"a podcast inspired by an Instagram account, covering the dating lives, drunken escapades, and makeup lines of superstar digital citizens"
Er, no. I don't think so.
1 min read
Podnews has a piece that many podcasters could usefully read. The bit that resonated was this quote from Roman Mars:
If you have 100,000 listeners and you edit out one useless minute you are saving 100,000 wasted minutes in the world. You’re practically a hero.
Not quite a hero, I can at least count myself a mini-hero.
The value of charts -- podcast or otherwise -- as a measure of worth, as opposed to merely popularity, is deeply suspect. In all kinds of rankings, people like what other people like, so popular stuff becomes more popular. Which is why I am highly ambivalent any time I so much as glance at podcast charts. Either people like what I'm doing, or they don't, but asking whether they like my output more or less than someone else's is pointless. Mostly.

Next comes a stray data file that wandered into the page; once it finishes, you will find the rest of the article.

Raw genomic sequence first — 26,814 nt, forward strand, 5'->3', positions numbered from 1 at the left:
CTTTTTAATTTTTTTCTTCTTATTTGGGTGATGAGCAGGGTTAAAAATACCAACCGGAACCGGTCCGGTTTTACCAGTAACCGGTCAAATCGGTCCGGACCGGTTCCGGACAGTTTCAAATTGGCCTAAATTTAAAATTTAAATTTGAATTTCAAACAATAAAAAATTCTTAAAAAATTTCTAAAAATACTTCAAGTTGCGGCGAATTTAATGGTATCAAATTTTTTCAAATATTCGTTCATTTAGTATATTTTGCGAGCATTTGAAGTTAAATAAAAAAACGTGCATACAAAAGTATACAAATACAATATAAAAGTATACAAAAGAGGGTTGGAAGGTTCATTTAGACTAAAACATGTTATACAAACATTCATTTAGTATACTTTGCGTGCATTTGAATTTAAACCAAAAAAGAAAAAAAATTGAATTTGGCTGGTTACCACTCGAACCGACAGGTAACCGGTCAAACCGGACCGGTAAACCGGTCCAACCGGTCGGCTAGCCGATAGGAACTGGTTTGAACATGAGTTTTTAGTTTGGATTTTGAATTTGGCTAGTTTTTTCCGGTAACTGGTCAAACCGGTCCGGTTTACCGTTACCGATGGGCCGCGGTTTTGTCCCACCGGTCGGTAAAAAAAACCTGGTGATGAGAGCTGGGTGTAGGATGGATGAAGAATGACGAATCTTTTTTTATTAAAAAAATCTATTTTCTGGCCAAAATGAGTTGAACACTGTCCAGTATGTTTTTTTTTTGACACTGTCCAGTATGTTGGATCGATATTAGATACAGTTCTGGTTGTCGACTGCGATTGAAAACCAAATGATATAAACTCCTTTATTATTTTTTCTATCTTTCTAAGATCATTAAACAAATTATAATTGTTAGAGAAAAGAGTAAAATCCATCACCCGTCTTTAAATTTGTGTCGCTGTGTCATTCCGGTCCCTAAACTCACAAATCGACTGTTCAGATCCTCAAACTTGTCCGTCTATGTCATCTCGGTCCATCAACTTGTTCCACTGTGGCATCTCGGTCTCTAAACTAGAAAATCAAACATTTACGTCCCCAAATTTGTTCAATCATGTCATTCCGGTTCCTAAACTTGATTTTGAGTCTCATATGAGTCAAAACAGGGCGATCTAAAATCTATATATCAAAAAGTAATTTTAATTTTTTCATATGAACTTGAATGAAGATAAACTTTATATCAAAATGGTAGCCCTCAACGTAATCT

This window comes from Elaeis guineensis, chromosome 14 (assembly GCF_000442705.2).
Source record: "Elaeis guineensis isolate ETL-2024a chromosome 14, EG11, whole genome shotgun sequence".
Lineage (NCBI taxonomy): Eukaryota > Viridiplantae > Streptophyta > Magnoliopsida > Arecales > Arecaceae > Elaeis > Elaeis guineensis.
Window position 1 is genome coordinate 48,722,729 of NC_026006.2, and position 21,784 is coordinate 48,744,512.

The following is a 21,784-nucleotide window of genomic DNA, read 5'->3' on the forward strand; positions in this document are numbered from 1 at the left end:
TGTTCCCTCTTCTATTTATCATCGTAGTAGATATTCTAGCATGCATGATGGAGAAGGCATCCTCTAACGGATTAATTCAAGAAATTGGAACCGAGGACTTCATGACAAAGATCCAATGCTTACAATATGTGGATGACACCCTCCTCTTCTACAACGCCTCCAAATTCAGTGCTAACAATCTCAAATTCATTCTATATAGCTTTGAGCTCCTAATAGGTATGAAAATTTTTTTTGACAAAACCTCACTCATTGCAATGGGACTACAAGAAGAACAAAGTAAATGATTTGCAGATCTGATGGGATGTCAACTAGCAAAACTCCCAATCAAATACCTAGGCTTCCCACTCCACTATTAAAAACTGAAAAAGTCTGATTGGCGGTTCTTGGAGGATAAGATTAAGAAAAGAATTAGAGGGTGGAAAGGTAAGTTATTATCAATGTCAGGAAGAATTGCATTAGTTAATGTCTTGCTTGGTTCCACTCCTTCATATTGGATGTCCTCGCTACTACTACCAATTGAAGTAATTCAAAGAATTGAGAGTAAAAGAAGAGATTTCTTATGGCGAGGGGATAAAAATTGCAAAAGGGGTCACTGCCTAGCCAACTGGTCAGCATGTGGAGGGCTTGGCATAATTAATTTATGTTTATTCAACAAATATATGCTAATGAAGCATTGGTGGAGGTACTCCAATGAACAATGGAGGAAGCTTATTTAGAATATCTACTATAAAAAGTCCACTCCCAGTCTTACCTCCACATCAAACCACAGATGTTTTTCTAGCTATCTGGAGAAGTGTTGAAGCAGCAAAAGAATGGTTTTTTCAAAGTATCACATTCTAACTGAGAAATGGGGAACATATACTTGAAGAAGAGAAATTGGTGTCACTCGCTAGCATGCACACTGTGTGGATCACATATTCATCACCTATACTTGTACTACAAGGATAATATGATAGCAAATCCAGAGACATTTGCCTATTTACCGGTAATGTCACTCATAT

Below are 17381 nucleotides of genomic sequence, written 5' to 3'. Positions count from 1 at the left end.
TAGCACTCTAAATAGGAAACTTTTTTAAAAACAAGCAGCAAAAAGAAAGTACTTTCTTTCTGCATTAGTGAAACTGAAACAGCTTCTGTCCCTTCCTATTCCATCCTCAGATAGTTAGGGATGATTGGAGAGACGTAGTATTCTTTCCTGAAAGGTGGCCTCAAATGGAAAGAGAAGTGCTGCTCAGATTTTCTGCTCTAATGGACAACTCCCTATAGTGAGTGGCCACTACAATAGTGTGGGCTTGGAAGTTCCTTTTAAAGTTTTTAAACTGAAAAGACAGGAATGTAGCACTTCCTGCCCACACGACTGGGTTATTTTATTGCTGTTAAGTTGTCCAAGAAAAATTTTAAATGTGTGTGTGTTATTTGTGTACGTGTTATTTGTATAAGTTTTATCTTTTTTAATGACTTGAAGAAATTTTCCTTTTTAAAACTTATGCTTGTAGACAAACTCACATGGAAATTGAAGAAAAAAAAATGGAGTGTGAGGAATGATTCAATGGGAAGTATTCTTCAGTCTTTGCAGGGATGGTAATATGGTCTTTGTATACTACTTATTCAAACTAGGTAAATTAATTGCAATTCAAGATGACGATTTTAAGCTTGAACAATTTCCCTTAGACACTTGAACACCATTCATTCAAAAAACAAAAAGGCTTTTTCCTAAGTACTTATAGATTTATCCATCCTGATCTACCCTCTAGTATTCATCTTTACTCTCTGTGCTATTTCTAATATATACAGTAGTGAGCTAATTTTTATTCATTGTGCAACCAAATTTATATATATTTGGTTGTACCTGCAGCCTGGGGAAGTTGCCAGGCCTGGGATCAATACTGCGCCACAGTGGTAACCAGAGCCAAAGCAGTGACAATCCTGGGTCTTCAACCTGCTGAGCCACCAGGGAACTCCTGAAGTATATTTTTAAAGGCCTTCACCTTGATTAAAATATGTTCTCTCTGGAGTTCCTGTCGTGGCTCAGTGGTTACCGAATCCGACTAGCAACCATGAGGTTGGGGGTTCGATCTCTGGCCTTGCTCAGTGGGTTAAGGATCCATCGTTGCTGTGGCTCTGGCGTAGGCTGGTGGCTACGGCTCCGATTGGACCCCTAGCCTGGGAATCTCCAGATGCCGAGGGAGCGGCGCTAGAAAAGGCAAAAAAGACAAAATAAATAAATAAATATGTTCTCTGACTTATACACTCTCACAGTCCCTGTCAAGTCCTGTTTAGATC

An unrelated mystery: why would someone who has their own domain in their own name not want that domain to be more popular by, you know, publishing on it?
Thanks Aaron for your mention of my wheat and bread podcasts. You raise an interesting question about aboriginal bread in Australia. I've listened to a podcast with Bruce Pascoe and read a general piece that was awfully muddled, but I have not read his book. I have no reason not to take his claims at face value, although I also think that the freight he is adding to those claims owes as much to the general status and recent past history of aboriginal people in Australia as it does to archaeology. I will certainly be including something in the book I am working on.
Tomorrow is apparently International Podcast Day. Naturally, I am spending today editing a podcast that will go out on Monday.